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Rakip v. Madison Ave. Food Town

New Jersey Superior Court, Appellate Division


Decided: March 3, 1994.

PETRIT RAKIP, PETITIONER-APPELLEE,
v.
MADISON AVENUE FOOD TOWN, RESPONDENT-APPELLANT.

On appeal from judgment of Division of Workers' Compensation.

Before Judges Brody and Stern.

Stern

The opinion of the court was delivered by STERN, J.A.D.

This is an appeal by an employer contending that "as a matter of law" a workers' compensation award was made in violation of N.J.S.A. 34:15-36 because petitioner's injury was "relatively minor in nature."

Petitioner fell while removing cardboard from a baling machine and was awarded temporary disability benefits for the time he was out of work. The only issue remaining for trial was whether petitioner was entitled to an award for permanent partial disability within the meaning of N.J.S.A. 34:15-36. The Judge of compensation found that petitioner suffered such an injury and awarded him "5 percent of partial total disability."

We agree with the employer that N.J.S.A. 34:15-36 was designed to "eliminate awards for minor partial disabilities." See Perez v. Pantasote, Inc., 95 N.J. 105, 114, 469 A.2d 22 (1984). That statute requires "a permanent impairment . . . based upon demonstrable objective medical evidence [of an injury or disease] which restricts the function of the body or of its members or organs." However, given our scope of review, Close v. Kordulak Bros., 44 N.J. 589, 599, 210 A.2d 753 (1965), we conclude that there is sufficient credible evidence in the record to support the determination of the trial Judge and that we must affirm the finding of 5% permanent partial disability. We cannot conclude that a 5% award is "so minor that the injury was not compensable" as a matter of law. Perez v. Pantasote, Inc., supra, 95 N.J. at 115. The Legislature has not provided a percentage of disability which is non-compensable.

Petitioner was employed by respondent as a grocery stock clerk. While pulling crushed cardboard out of a bale machine on June 29, 1991 he fell "flat [on his] back" and was rendered "unconscious" for a short time. He was taken to St. Joseph's Hospital where a CAT scan and x-rays proved negative, and he was discharged directly from the emergency room without admission to the hospital.

On July 2, 1991 petitioner was examined at respondent's clinic by Dr. Armijos who found no objective signs of injury. Dr. Armijos, however, referred petitioner to Dr. John Ambrose, an orthopedic surgeon who, following an examination on July 11, 1991, reported:

He did not spontaneously report any symptoms in the arms or legs. Physical exam revealed a 28-year-old man whose posture and attitude reflected mainly his attempt to appear to be in some kind of distress. I would describe his behavior during the examination as transparently theatrical. He basically pretended to be unable to understand commands and to be unable to carry out anything that was asked of him. He would neither bend forward or backward at the waist, would not rise up on his toes and would not dorsiflex his feet. Reflexes in the lower extremities were brisk and symmetrical. When pinprick testing was carried out, he seemed to be in a dilemma as to how he should answer. He did not answer spontaneously, even though he was directed to respond by stating whether or not pinprick was "sharp" and whether it felt the same on both sides. He seemed to be hesitating and trying hard to figure out what response would be the most advantageous.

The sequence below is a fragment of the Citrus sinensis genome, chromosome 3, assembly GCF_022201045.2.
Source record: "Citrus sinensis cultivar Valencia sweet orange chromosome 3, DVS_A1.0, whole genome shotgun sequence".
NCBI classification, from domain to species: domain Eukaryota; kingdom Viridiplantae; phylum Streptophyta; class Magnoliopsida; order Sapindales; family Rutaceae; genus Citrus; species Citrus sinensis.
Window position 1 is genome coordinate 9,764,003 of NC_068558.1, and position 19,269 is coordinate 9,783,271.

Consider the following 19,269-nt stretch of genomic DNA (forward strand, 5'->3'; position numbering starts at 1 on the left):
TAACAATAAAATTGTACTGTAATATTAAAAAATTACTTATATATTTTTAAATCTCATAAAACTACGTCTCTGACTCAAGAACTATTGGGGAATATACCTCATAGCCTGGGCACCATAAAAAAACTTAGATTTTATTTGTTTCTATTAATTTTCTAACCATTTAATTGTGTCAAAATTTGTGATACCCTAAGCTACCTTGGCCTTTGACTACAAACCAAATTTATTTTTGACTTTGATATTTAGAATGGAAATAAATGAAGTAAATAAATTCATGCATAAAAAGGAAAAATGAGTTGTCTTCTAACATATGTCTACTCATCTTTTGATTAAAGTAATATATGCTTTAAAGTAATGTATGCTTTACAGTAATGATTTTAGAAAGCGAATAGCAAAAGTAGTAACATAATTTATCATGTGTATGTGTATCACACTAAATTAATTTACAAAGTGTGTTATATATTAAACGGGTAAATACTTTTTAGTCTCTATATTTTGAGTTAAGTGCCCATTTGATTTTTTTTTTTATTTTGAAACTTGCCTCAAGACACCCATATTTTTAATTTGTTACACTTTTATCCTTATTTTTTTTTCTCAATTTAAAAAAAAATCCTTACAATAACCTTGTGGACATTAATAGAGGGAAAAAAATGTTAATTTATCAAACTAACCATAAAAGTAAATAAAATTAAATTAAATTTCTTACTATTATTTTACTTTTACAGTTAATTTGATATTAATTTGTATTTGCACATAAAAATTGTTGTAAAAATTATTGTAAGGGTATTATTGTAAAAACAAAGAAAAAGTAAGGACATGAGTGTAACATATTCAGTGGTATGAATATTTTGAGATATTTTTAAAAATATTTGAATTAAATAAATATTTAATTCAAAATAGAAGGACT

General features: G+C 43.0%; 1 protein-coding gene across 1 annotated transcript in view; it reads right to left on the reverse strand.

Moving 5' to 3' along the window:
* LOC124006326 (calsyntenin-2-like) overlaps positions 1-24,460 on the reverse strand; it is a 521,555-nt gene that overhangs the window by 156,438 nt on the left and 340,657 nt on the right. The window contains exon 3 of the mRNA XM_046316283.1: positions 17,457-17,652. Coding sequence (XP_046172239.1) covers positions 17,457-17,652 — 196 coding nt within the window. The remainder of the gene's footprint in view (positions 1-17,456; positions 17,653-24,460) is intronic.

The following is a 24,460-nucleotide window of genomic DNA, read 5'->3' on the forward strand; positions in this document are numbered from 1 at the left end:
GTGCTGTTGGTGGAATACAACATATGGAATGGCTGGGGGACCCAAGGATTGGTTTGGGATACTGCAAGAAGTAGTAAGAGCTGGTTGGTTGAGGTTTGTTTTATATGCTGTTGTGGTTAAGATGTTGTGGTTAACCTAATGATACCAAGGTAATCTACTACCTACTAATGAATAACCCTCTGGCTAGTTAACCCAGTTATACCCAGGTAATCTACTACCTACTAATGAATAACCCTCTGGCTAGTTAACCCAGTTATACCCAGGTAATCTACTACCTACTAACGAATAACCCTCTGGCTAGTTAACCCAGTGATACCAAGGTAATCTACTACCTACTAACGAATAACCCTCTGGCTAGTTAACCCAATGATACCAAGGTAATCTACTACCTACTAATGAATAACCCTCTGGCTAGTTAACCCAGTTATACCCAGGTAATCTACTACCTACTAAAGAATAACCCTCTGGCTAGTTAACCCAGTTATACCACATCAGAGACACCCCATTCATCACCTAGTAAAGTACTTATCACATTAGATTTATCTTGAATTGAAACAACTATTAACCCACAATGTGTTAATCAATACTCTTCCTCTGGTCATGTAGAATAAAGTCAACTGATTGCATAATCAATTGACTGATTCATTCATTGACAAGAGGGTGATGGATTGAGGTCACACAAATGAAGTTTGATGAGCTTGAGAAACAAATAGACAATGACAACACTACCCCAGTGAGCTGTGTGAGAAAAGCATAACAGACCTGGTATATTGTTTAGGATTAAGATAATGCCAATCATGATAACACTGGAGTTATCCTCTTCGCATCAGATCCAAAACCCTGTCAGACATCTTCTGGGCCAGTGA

We checked his X-ray reports at St. Joseph's Hospital and found out that he had a negative CT scan of the brain, and negative cervical spine. His lumbosacral X-rays revealed basically scoliosis and transitional vertebrae but no evidence of trauma.

I could find no evidence of an actual injury because this patient was obstructive and transparently exaggerating his complaints, if not fabricating them altogether. Giving him the fullest benefit of the doubt, I am calling his condition a "lumbosacral sprain" and I am giving him prescriptions for physical therapy and for a mild muscle relaxant-pain reliever. I am not convinced, however, that he has any recognizable orthopedic injury at all, especially because of his overall demeanor during the examination. He is supposed to be reevaluated here in two weeks.

Petitioner went to the physical therapy as prescribed by Dr. Ambrose "a couple of times." The physical therapy consisted of "heat treatment and some exercises."

On July 25, 1991 petitioner returned to Dr. Ambrose for further evaluation. As a result of the second examination, Dr. Ambrose concluded:

He is essentially continuing what appears to be a transparent charade of pretending to be in too much pain to talk or think, or even hold his eyes open during the examination. He winces and makes intense facial grimacing when being questioned. He cannot bring himself to state whether a pinprick is sharp or not when he is touched on the lower extremities. He allows straight leg raising, the one thing which is likely to cause pain if he has any kind of genuine problem, but he doesn't allow anything else in the way of low back testing. He does not bend forward or backward on command. He walks slowly but in a non-descript manner, certainly he does not seem to have any kind of organic limp. His overall attitude appears to me to merely be obstructive and negative when attempts are made to inquire about his problems and/or examine him.

He states that he did not go for the physical therapy because he could not get a ride. Then, on second thought, he changes his mind and says that he didn't go because he had "too much pain." He didn't take any of the medicine prescribed because the pills "weren't strong enough."

He claims to have obtained the cooperation of a chiropractor who, he states, has found something wrong and is willing to treat it. I, frankly, have not found anything wrong, and I will no longer authorize his claimed disability beyond July 28, 1991. He is due for re-evaluation here on August 1, 1991.

Petitioner subsequently returned to respondent's clinic several times where he continued to complain of pain. His temporary disability was extended to August 12, 1991. He returned to work on or about that day, "six or so weeks after the accident."